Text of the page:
HAPPY TO BE ANGRY: THE ANTI-GOVERNMENT ROMANIAN PROTESTS

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by Mihaela Precup

“Romania is not sexy,” a fellow academic once told me. “Nobody cares what happens there, nobody wants to study it. There’s so little going on there that’s really exciting or new. ” I thought she was right at the time. After all, I was also always going on about the political apathy of much of my fellow Romanians, the very slow pace of change after the fall of communism in December 1989, as well as the indifference of post-revolutionary governments towards preserving the memory of the totalitarian regime and its survivors. Apathy and amnesia were, I thought, the two main curses of my people.

But four years ago, something finally started happening.Continue Reading

STATE MEDIA AND THE DETERIORATION OF FREE SPEECH

by Gunnar Eigener

Out of the May 5th elections the biggest story was the criticism of the coverage by the BBC and other mainstream media outlets. Particular focus of this was on BBC Question Time and the BBC Political Editor, Laura Kuenssberg. This isn’t the first time that Kuenssberg has come under fire and it probably won’t be the last. A petition was doing the rounds demanding an independent review of how biased her actions may have been but has now been taken down. Additionally, the lack of coverage over the alleged Tory fraud in the last General Election has generated a sense of distrust in the BBC, an organisation that states: ‘impartiality lies at the heart of the public service and is the core of the BBC’s commitment to its audiences’.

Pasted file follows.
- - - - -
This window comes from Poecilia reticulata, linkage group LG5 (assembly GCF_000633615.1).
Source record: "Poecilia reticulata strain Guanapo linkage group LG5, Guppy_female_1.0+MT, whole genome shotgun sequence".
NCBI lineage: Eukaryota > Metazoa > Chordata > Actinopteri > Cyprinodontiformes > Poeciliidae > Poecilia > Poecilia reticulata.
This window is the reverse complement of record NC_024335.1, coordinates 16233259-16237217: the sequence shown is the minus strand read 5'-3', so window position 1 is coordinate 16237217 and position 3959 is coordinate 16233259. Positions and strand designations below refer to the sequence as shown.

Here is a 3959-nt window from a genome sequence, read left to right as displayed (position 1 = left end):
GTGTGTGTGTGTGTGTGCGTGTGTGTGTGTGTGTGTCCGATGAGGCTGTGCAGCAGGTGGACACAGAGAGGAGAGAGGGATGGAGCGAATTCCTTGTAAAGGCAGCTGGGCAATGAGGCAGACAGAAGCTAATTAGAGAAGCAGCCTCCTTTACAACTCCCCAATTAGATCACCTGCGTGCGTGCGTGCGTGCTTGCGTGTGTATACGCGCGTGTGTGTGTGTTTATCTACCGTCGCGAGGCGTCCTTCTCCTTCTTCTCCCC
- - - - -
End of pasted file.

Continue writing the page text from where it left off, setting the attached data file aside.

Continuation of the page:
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THE PANAMA PAPERS: NOT THE BEGINNING AND NOWHERE NEAR THE END

by Gunnar Eigener

“The difference between tax avoidance and tax evasion is the thickness of a prison wall.”

Denis Healey, UK Chancellor 1974-79

The leak of over eleven million documents from Panamanian law firm Mossack Fonseca only really scratches the surface. Like all tax havens, there is a long history of corruption and exploitation to which the tale of Panama is no exception.

In 1937, then US Treasury Secretary, Henry Morgenthau, wrote a letter to President Franklin D Roosevelt, singling out the Bahamas, Panama and Newfoundland as places where:

‘stock-holders have resorted to all manners of devices to prevent the acquisition of information regarding their companies. The companies are frequently organised through foreign lawyers with dummy incorporators and dummy directors, so that the names of the real parties in interest do not appear.’

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